What To Do If a Toddler is Choking – Quick Tips for Parents
As parents, we would all agree that choking is one of the most disturbing things that could happen to your baby. Every day as a parent, you have to keep learning about various ways to take good care of your infant. This guide explains the causes, effects, and what to do if a toddler is choking.
What is choking?
Choking occurs when there is an inability to breathe due to food or an object blocking the airway. It most times happens when a food particle obstructs air passage flow in the throat and can lead to intense choking that could have dire complications.
Causes and Threats of choking
There are a variety of things that can lead to choking in toddlers. It is next to normal for children to insert objects in their mouth often, and it may be categorized as part of their way of wanting to know or do more in this world. Things such as beads, buttons, and small stones can get stuck in the airway of a toddler, which will undoubtedly lead to intense choking. And here you are asking yourself, what to do if a toddler is choking
It is likely to occur due to a partial blockage since a complete backup is bound to cause it. It can become life-threatening if the toddler doesn’t get enough air or if the passage doesn’t get free on time, leading to brain damage.
Effects of choking
- It can cause brain damage either permanently or temporarily.
- Inflammation of the brain.
- Can result in prolonged difficulty in breathing
- It can also cause complicated situations to some joints of the body due to the brain’s harm.
What Can Make a Baby choke?
Food is the most common way to experience choking, and that calls for how parents should introduce essential age-appropriate foods to each baby. It would be best if you did not leave objects prone to toddlers’ eyes hanging around as their inquisitive nature can make them try out what they are not meant to put in their mouth. Foods like:
Meat: Yes, meat can lead to choking in toddlers as it is not appropriate for that age to start munching chunks of beef.
Peanut butter: It is very thick and sticky enough to cause damage to the airway. It can cause intense choking if care is not taken.
Chewing gum, candies, nuts, grapes, etc., are also foods that need to be avoided.
Be careful not to leave objects like toys, pens, coins, buttons, batteries, and others in places where toddlers can easily pick them up and do something that would threaten their breathing.
Ways to avoid choking
To avoid emergency scenarios there are some precautionary steps to take to avoid getting to the critical stage of what to do if a toddler is choking.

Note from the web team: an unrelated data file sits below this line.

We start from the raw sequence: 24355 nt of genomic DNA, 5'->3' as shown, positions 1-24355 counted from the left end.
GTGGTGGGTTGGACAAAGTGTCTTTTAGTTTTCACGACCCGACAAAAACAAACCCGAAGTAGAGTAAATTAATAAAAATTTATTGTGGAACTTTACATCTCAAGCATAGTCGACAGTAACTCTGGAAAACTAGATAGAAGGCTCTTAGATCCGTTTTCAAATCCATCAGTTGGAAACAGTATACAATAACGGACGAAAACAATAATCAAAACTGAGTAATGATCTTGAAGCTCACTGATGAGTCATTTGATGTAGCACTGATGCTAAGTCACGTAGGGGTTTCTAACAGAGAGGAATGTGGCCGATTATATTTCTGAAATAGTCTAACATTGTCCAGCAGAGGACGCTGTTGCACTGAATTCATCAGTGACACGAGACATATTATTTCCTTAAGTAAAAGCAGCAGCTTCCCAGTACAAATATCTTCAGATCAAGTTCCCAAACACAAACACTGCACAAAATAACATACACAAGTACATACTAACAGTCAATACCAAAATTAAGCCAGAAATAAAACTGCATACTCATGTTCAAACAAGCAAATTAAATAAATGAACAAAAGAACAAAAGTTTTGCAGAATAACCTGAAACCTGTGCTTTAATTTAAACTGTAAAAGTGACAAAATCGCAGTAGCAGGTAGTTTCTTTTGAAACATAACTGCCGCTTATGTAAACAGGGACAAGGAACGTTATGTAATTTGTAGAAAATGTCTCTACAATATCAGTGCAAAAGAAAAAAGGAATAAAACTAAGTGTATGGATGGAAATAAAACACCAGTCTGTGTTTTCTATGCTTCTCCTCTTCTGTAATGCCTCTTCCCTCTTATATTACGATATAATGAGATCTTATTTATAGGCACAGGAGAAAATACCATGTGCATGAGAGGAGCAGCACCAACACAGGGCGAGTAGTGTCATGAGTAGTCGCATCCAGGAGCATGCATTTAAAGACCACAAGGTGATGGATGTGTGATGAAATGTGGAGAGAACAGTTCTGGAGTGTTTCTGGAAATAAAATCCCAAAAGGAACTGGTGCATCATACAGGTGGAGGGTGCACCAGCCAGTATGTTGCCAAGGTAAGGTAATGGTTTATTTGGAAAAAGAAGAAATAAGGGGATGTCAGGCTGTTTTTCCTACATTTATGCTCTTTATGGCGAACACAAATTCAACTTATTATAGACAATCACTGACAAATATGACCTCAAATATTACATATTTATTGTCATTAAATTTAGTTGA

- Avoid placing objects at the reach of toddlers.
- Avoid giving them foods dangerous to their breathing ability in the sense that they pose a threat to how they relate to it.
- Ensure they are well monitored at all times to prevent them from doing things that may lead to choking.
How to Know If a Toddler is choking?
- There would be a change in skin color to a bluish display.
- There would be difficulty in breathing. The toddler would find it hard to breathe normally, and this is due to the prolonged choking. So the faster it is detected, the better it is for the health of the baby.
- There would be a display of weak and ineffective coughing. The toddler would be coughing consistently, which would put her in a fragile state and may lead to a very complicated situation.
- There is an inability to cry or make audible sounds. The baby won’t be able to call out loud if there is an intrusion and make sounds or audibly react to things due to the choking effect.
- There would be some high-pitched sounds in the process of inhaling. The baby would be making concurrent sounds at every gap of inhaling air or any substance.
What to do if a toddler is choking
- First attempt to verify if the baby is choking because taking steps isn’t for it but for symptoms like gagging or ordinary coughing.
- Contact the nearest medical center. Seek emergency medical aid by establishing contact with any available authorized medical institutions so they can be on the move before proceeding to subsequent steps while awaiting their arrival. Let them know the condition’s progress so they can understand what actions you are to take before they arrive.
- Put the face of your baby down on your forearm. With the help of your thigh, apply firm pressure to the area between the shoulder blades, and the pressure has to be very strong and swift to work as planned. This technique’s advantage is the creation of vibration in the baby’s airway, which tends to eject the object out.
- Turn your baby to her back and keep her head below her chest level. Then locate and press the breastbone about five-five times at adequate pressure to transfer air from the lungs into the airway. This has a high tendency to push the object out.
- If you by any chance locate the substance or object obstructing the flow of air in the airway, you can make a cautious approach in attempting to remove it with your finger. Only do this if your level of certainty in locating the object is next to 100%
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The ‘Don’ts’ During the Process of Resuscitating Your Toddler
- Do not perform a choking first aid if the toddler shows signs of forced coughs. Displaying an extreme crying act, or breathing fine and normal. You have to be alert and pumped for action just in case things go ugly and the situation gets worse.
- Do not make any attention to removing and forcefully pull any suspected object. Or substance blocking the airway out if the toddler is conscious and is in a state of alert.
- Do not attempt chest thrusts; or back blows if breathing by the toddler stops due to infection or damage to the head. But instead trying to apply CPR to resuscitate her.